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The decision was announced Friday after the University of Michigan football coach was previously accused of sign-stealing
“The Big Ten Conference announced today that the University of Michigan has been found in violation of the Big Ten Sportsmanship Policy for conducting an impermissible, in-person scouting operation over multiple years, resulting in an unfair competitive advantage that compromised the integrity of competition,” the organization announced on Friday.
This means Harbaugh, 59, will have to sit out the final three games of the conference this football season. The announcement follows a weeks-long investigation of the head coach by the NCAA for sign-stealing.
“The Big Ten Conference expects all contests involving a member institution to be conducted without compromise to any fundamental element of sportsmanship. Such fundamental elements include integrity of the competition, civility toward all, and respect, particularly toward opponents and officials,” Friday’s statement continued.
According to the Big Ten, because of Harbaugh’s penalty, the University of Michigan football team “must compete without its Head Football Coach for the games remaining in the 2023 regular-season, effective immediately.”
However, all hope isn’t lost for the college athletes. Though the head coach cannot attend games, he can still help his team prepare by being present for practices or other football team activities.
On Oct. 30, Harbaugh spoke at a press conference where he addressed the sign-stealing scandal before the media for the first time since the investigation was publicly announced in mid-October.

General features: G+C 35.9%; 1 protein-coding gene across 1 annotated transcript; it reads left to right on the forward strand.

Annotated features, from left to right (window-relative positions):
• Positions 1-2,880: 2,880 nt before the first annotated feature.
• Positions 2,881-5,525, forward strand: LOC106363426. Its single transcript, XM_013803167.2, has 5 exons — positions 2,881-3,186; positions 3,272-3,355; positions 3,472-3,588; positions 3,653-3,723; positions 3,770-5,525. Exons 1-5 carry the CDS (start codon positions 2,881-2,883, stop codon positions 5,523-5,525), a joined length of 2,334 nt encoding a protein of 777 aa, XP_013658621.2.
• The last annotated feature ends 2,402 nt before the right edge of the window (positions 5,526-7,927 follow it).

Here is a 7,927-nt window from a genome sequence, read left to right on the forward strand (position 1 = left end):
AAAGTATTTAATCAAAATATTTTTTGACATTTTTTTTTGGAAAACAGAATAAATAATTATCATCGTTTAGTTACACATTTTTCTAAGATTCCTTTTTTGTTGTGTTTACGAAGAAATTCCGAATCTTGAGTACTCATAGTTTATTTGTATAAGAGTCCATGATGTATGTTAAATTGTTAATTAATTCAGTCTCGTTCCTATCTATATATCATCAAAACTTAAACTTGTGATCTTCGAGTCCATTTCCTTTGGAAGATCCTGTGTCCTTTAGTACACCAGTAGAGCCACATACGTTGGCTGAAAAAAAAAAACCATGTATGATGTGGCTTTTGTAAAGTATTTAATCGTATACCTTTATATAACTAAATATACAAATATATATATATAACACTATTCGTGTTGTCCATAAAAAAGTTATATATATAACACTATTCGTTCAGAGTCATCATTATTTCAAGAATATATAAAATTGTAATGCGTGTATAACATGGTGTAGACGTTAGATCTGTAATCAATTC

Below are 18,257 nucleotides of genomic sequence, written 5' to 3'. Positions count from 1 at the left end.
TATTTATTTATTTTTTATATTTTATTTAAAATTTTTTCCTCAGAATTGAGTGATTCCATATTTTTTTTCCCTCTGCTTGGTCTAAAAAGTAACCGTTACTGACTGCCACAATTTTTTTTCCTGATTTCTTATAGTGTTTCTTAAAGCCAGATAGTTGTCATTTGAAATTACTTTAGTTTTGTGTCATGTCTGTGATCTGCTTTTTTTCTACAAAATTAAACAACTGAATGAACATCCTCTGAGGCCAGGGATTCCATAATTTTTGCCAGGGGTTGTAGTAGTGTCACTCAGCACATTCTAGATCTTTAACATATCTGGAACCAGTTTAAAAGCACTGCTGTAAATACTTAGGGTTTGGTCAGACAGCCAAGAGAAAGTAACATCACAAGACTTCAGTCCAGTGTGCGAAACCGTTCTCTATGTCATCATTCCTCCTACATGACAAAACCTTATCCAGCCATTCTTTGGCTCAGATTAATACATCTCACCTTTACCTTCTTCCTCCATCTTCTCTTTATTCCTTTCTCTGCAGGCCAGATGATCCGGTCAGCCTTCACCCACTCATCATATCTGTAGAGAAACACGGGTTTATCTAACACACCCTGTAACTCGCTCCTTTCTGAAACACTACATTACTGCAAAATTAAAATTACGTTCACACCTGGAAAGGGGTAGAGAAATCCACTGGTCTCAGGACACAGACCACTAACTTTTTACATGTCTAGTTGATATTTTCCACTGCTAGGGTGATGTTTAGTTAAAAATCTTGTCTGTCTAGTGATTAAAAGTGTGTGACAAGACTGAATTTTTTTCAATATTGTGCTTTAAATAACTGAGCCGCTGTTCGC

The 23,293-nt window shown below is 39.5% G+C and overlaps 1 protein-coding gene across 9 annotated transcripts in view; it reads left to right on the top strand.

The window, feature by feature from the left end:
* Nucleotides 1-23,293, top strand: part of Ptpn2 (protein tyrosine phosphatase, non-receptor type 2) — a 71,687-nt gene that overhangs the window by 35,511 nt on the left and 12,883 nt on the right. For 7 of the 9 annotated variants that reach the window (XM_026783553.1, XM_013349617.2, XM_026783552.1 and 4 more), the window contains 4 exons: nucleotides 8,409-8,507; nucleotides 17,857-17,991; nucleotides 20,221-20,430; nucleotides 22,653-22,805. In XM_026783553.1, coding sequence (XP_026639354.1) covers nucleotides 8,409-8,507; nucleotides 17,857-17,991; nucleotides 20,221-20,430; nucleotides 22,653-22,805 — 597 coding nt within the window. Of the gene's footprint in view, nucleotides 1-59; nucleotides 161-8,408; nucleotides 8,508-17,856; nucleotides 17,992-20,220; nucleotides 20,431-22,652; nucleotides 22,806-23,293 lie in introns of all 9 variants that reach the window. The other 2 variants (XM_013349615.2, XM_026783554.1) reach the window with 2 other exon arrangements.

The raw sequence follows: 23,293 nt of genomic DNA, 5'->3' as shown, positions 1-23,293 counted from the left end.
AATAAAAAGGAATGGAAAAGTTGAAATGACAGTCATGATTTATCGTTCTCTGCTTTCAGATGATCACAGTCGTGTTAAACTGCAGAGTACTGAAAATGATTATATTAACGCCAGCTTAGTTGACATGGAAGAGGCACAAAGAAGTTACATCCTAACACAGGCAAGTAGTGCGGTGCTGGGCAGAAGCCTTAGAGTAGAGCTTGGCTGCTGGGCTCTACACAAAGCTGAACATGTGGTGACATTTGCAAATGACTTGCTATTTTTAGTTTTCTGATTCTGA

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The Wolverines head coach began by making it clear that he would not be able to go into detail about a case that was actively being investigated, but did state that he was still working with the university despite reports that his coaching contract offer had been rescinded.
"The team is refreshed, I'm refreshed," Harbaugh said. "Opportunity to spend time with the families after a pretty good week of practice last week, got some things done. We're in an onward mode. So to answer your question specifically, it's a one-track mind that I'm modeling, and I see it throughout the program."
When news first broke of the investigation, the former quarterback released a statement that he planned to “fully cooperate.”
“I want to make it clear that I, and my staff, will fully cooperate with the investigation into this matter,” Harbaugh said on Oct. 19. “I do not have any knowledge or information regarding the University of Michigan football program illegally stealing signals, nor have I directed any staff member or others to participate in an off-campus scouting assignment.”
He continued to maintain his innocence in the matter.
“I have no awareness of anyone on our staff having done that or having directed that action. I do not condone or tolerate anyone doing anything illegal or against NCAA rules. No matter what program or organization that I have led throughout my career, my instructions and awareness of how we scout opponents have always been firmly within the rules. Pursuant to NCAA rules, I will not be able to comment further while this investigation takes place."
Michigan will take on Penn State in Pennsylvania Saturday at noon.
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